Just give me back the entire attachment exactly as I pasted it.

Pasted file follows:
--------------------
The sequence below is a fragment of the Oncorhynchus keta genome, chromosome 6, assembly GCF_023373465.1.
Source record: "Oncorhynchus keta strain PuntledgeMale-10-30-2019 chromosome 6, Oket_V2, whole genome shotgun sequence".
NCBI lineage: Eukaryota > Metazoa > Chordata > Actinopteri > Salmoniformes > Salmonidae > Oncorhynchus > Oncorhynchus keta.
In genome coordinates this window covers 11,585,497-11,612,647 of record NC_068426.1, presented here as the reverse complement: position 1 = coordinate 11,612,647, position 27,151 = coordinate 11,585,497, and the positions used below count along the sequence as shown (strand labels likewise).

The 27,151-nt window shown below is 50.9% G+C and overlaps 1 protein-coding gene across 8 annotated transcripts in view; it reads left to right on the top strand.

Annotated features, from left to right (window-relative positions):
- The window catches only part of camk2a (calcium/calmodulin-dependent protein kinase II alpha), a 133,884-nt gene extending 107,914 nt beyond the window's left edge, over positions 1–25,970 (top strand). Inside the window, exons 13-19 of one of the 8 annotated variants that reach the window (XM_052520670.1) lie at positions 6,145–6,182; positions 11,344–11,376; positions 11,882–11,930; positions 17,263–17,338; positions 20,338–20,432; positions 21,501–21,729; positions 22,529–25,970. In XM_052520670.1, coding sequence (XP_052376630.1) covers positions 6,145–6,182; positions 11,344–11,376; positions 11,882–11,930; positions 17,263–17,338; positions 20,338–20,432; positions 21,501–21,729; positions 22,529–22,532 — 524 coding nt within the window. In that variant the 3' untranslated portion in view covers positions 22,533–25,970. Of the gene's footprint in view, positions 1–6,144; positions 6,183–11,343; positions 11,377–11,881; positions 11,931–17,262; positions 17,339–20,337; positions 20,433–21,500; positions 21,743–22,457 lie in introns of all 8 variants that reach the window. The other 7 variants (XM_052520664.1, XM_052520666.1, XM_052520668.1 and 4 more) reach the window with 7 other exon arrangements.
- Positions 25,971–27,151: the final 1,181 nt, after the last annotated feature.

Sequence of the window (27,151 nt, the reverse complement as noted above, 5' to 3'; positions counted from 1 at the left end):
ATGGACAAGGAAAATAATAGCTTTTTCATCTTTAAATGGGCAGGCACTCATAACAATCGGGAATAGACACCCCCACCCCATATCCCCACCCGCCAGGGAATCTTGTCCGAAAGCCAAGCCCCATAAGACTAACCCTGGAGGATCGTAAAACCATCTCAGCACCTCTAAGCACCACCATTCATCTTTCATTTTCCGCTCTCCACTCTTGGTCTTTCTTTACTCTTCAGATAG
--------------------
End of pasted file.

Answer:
The sequence below is a fragment of the Oncorhynchus keta genome, chromosome 6, assembly GCF_023373465.1.
Source record: "Oncorhynchus keta strain PuntledgeMale-10-30-2019 chromosome 6, Oket_V2, whole genome shotgun sequence".
NCBI lineage: Eukaryota > Metazoa > Chordata > Actinopteri > Salmoniformes > Salmonidae > Oncorhynchus > Oncorhynchus keta.
In genome coordinates this window covers 11,585,497-11,612,647 of record NC_068426.1, presented here as the reverse complement: position 1 = coordinate 11,612,647, position 27,151 = coordinate 11,585,497, and the positions used below count along the sequence as shown (strand labels likewise).

The 27,151-nt window shown below is 50.9% G+C and overlaps 1 protein-coding gene across 8 annotated transcripts in view; it reads left to right on the top strand.

Annotated features, from left to right (window-relative positions):
- The window catches only part of camk2a (calcium/calmodulin-dependent protein kinase II alpha), a 133,884-nt gene extending 107,914 nt beyond the window's left edge, over positions 1–25,970 (top strand). Inside the window, exons 13-19 of one of the 8 annotated variants that reach the window (XM_052520670.1) lie at positions 6,145–6,182; positions 11,344–11,376; positions 11,882–11,930; positions 17,263–17,338; positions 20,338–20,432; positions 21,501–21,729; positions 22,529–25,970. In XM_052520670.1, coding sequence (XP_052376630.1) covers positions 6,145–6,182; positions 11,344–11,376; positions 11,882–11,930; positions 17,263–17,338; positions 20,338–20,432; positions 21,501–21,729; positions 22,529–22,532 — 524 coding nt within the window. In that variant the 3' untranslated portion in view covers positions 22,533–25,970. Of the gene's footprint in view, positions 1–6,144; positions 6,183–11,343; positions 11,377–11,881; positions 11,931–17,262; positions 17,339–20,337; positions 20,433–21,500; positions 21,743–22,457 lie in introns of all 8 variants that reach the window. The other 7 variants (XM_052520664.1, XM_052520666.1, XM_052520668.1 and 4 more) reach the window with 7 other exon arrangements.
- Positions 25,971–27,151: the final 1,181 nt, after the last annotated feature.

Sequence of the window (27,151 nt, the reverse complement as noted above, 5' to 3'; positions counted from 1 at the left end):
ATGGACAAGGAAAATAATAGCTTTTTCATCTTTAAATGGGCAGGCACTCATAACAATCGGGAATAGACACCCCCACCCCATATCCCCACCCGCCAGGGAATCTTGTCCGAAAGCCAAGCCCCATAAGACTAACCCTGGAGGATCGTAAAACCATCTCAGCACCTCTAAGCACCACCATTCATCTTTCATTTTCCGCTCTCCACTCTTGGTCTTTCTTTACTCTTCAGATAG